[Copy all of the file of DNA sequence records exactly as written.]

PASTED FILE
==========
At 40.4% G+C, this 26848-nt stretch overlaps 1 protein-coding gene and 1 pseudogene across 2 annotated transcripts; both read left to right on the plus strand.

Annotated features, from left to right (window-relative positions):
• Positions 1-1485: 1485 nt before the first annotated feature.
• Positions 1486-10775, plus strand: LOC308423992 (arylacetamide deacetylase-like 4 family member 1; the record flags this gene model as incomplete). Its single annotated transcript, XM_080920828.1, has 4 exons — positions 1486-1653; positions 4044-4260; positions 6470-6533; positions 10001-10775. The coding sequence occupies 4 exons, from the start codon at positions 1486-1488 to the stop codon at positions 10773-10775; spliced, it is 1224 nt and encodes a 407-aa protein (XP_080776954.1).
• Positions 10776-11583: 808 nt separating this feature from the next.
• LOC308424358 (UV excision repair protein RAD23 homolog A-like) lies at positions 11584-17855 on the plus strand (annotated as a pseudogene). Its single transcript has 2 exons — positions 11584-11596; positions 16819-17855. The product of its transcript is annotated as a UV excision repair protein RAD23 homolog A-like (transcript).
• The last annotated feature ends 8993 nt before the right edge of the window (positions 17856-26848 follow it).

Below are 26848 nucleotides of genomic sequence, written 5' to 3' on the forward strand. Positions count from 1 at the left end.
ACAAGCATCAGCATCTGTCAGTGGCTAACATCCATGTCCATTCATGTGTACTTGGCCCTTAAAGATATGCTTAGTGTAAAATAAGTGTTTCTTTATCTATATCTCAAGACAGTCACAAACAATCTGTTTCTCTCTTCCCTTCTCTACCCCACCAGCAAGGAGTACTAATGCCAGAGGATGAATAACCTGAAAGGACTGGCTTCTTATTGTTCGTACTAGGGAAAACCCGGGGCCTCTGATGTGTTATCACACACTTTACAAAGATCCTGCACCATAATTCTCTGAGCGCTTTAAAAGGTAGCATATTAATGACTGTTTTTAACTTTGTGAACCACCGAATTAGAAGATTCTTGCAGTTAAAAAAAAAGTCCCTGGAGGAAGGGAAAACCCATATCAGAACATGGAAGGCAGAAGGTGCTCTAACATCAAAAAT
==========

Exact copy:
At 40.4% G+C, this 26848-nt stretch overlaps 1 protein-coding gene and 1 pseudogene across 2 annotated transcripts; both read left to right on the plus strand.

Annotated features, from left to right (window-relative positions):
• Positions 1-1485: 1485 nt before the first annotated feature.
• Positions 1486-10775, plus strand: LOC308423992 (arylacetamide deacetylase-like 4 family member 1; the record flags this gene model as incomplete). Its single annotated transcript, XM_080920828.1, has 4 exons — positions 1486-1653; positions 4044-4260; positions 6470-6533; positions 10001-10775. The coding sequence occupies 4 exons, from the start codon at positions 1486-1488 to the stop codon at positions 10773-10775; spliced, it is 1224 nt and encodes a 407-aa protein (XP_080776954.1).
• Positions 10776-11583: 808 nt separating this feature from the next.
• LOC308424358 (UV excision repair protein RAD23 homolog A-like) lies at positions 11584-17855 on the plus strand (annotated as a pseudogene). Its single transcript has 2 exons — positions 11584-11596; positions 16819-17855. The product of its transcript is annotated as a UV excision repair protein RAD23 homolog A-like (transcript).
• The last annotated feature ends 8993 nt before the right edge of the window (positions 17856-26848 follow it).

Below are 26848 nucleotides of genomic sequence, written 5' to 3' on the forward strand. Positions count from 1 at the left end.
ACAAGCATCAGCATCTGTCAGTGGCTAACATCCATGTCCATTCATGTGTACTTGGCCCTTAAAGATATGCTTAGTGTAAAATAAGTGTTTCTTTATCTATATCTCAAGACAGTCACAAACAATCTGTTTCTCTCTTCCCTTCTCTACCCCACCAGCAAGGAGTACTAATGCCAGAGGATGAATAACCTGAAAGGACTGGCTTCTTATTGTTCGTACTAGGGAAAACCCGGGGCCTCTGATGTGTTATCACACACTTTACAAAGATCCTGCACCATAATTCTCTGAGCGCTTTAAAAGGTAGCATATTAATGACTGTTTTTAACTTTGTGAACCACCGAATTAGAAGATTCTTGCAGTTAAAAAAAAAGTCCCTGGAGGAAGGGAAAACCCATATCAGAACATGGAAGGCAGAAGGTGCTCTAACATCAAAAAT